Generally, we'll be:
- Cleaning an edge of the piece
- Measuring its exact dimensions in-place
- Setting the zero on our DRO to measure out the rest of the cut
- Cutting, and finally
- Verifying that what we cut was correct
If you don't have a floor-standing mill with a DRO lying around your garage - head to your friendly neighborhood Tech Shop (http://techshop.ws) where I did the work for this Instructable.
Word to the wise: be very respectful of powered machinery whenever you are around it. There's no need to fear machine tools, but you would do better to have a healthy level of humility when operating them as their power can cause startling amounts of damage quickly if used improperly.
Step 1: How Big Is It? How Big Do You Want It?
First step is to clamp it down with the long edge sticking far enough out to cut to size. Because this piece is so thin, I used parallel bars to hold it up near the top of the clamp. Make sure to give whatever you put on the parallel bars a healthy tap with an impact hammer after tightening the clamp to seat it correctly.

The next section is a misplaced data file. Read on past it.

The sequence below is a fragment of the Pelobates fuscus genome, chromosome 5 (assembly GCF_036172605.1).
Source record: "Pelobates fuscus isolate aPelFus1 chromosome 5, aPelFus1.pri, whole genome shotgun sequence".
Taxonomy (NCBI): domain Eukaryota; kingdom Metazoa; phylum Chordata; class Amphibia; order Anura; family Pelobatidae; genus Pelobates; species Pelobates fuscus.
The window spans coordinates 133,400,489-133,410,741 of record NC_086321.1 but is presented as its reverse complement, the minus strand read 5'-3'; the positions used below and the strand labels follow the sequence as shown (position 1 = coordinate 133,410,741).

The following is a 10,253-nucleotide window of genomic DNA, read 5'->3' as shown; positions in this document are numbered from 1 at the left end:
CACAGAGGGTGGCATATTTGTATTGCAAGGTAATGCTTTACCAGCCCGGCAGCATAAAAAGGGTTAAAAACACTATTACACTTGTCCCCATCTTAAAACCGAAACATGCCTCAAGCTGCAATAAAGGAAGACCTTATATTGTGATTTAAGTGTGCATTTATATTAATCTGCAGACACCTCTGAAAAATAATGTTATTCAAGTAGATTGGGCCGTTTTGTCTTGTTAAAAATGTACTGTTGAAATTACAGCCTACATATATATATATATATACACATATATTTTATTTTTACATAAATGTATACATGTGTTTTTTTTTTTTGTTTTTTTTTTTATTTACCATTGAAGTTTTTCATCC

Step 2: Cut One Edge Smooth
When I started, I knew I had 0.110" to cut off my piece, so I'll make sure this first cut doesn't eat away more material than I need to. Here roughly 0.020" was enough to get me the flat face I wanted.
Step 3: Re-measure the Piece Without Moving the Bed's X-axis, Set the DRO Origin
Now I'll set the zero position on the mill's digital readout to be exactly 0.086" to the left (X=0.0860) of where it is now - which means if I make my last finishing cut with the head at the origin (X=0.0000) my piece should be exactly 1.700" long.
Step 4: Cut in Passes Until DRO Reads 0.000
After the last pass, pull the cutting head away and measure the piece again. If you've done everything right, you should be spot on your mark.
In this case, 1.700" exactly makes me a happy maker.
You'll want to give your piece a good going-over with a file to remove any burrs from the edges before continuing... metal splinters really aren't that fun.